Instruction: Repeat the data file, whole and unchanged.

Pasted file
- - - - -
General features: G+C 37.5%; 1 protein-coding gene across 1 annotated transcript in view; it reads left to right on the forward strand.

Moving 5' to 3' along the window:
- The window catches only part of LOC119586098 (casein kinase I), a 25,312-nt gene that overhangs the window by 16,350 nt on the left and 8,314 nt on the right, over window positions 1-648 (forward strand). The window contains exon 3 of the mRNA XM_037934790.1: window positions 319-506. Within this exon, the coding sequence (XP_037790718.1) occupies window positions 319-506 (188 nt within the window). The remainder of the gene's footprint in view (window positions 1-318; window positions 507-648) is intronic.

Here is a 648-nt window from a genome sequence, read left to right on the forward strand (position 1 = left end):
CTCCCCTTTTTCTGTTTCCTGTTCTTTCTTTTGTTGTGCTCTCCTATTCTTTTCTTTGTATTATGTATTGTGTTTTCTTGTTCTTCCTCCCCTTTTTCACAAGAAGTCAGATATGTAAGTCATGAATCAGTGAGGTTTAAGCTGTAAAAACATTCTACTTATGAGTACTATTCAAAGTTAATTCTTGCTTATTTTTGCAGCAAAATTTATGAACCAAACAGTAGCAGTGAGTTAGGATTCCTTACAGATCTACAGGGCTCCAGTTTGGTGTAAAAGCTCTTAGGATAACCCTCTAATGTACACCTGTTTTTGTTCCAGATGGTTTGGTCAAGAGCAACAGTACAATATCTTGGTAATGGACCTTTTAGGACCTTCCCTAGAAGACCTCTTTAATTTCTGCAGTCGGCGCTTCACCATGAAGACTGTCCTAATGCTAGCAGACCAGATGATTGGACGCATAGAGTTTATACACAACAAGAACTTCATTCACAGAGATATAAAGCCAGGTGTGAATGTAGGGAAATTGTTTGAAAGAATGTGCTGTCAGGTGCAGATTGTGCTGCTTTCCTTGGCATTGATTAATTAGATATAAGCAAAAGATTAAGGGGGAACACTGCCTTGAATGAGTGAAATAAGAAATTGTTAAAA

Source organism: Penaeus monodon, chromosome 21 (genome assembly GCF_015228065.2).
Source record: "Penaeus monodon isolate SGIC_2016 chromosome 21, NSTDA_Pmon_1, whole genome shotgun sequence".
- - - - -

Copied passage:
General features: G+C 37.5%; 1 protein-coding gene across 1 annotated transcript in view; it reads left to right on the forward strand.

Moving 5' to 3' along the window:
- The window catches only part of LOC119586098 (casein kinase I), a 25,312-nt gene that overhangs the window by 16,350 nt on the left and 8,314 nt on the right, over window positions 1-648 (forward strand). The window contains exon 3 of the mRNA XM_037934790.1: window positions 319-506. Within this exon, the coding sequence (XP_037790718.1) occupies window positions 319-506 (188 nt within the window). The remainder of the gene's footprint in view (window positions 1-318; window positions 507-648) is intronic.

Here is a 648-nt window from a genome sequence, read left to right on the forward strand (position 1 = left end):
CTCCCCTTTTTCTGTTTCCTGTTCTTTCTTTTGTTGTGCTCTCCTATTCTTTTCTTTGTATTATGTATTGTGTTTTCTTGTTCTTCCTCCCCTTTTTCACAAGAAGTCAGATATGTAAGTCATGAATCAGTGAGGTTTAAGCTGTAAAAACATTCTACTTATGAGTACTATTCAAAGTTAATTCTTGCTTATTTTTGCAGCAAAATTTATGAACCAAACAGTAGCAGTGAGTTAGGATTCCTTACAGATCTACAGGGCTCCAGTTTGGTGTAAAAGCTCTTAGGATAACCCTCTAATGTACACCTGTTTTTGTTCCAGATGGTTTGGTCAAGAGCAACAGTACAATATCTTGGTAATGGACCTTTTAGGACCTTCCCTAGAAGACCTCTTTAATTTCTGCAGTCGGCGCTTCACCATGAAGACTGTCCTAATGCTAGCAGACCAGATGATTGGACGCATAGAGTTTATACACAACAAGAACTTCATTCACAGAGATATAAAGCCAGGTGTGAATGTAGGGAAATTGTTTGAAAGAATGTGCTGTCAGGTGCAGATTGTGCTGCTTTCCTTGGCATTGATTAATTAGATATAAGCAAAAGATTAAGGGGGAACACTGCCTTGAATGAGTGAAATAAGAAATTGTTAAAA

Source organism: Penaeus monodon, chromosome 21 (genome assembly GCF_015228065.2).
Source record: "Penaeus monodon isolate SGIC_2016 chromosome 21, NSTDA_Pmon_1, whole genome shotgun sequence".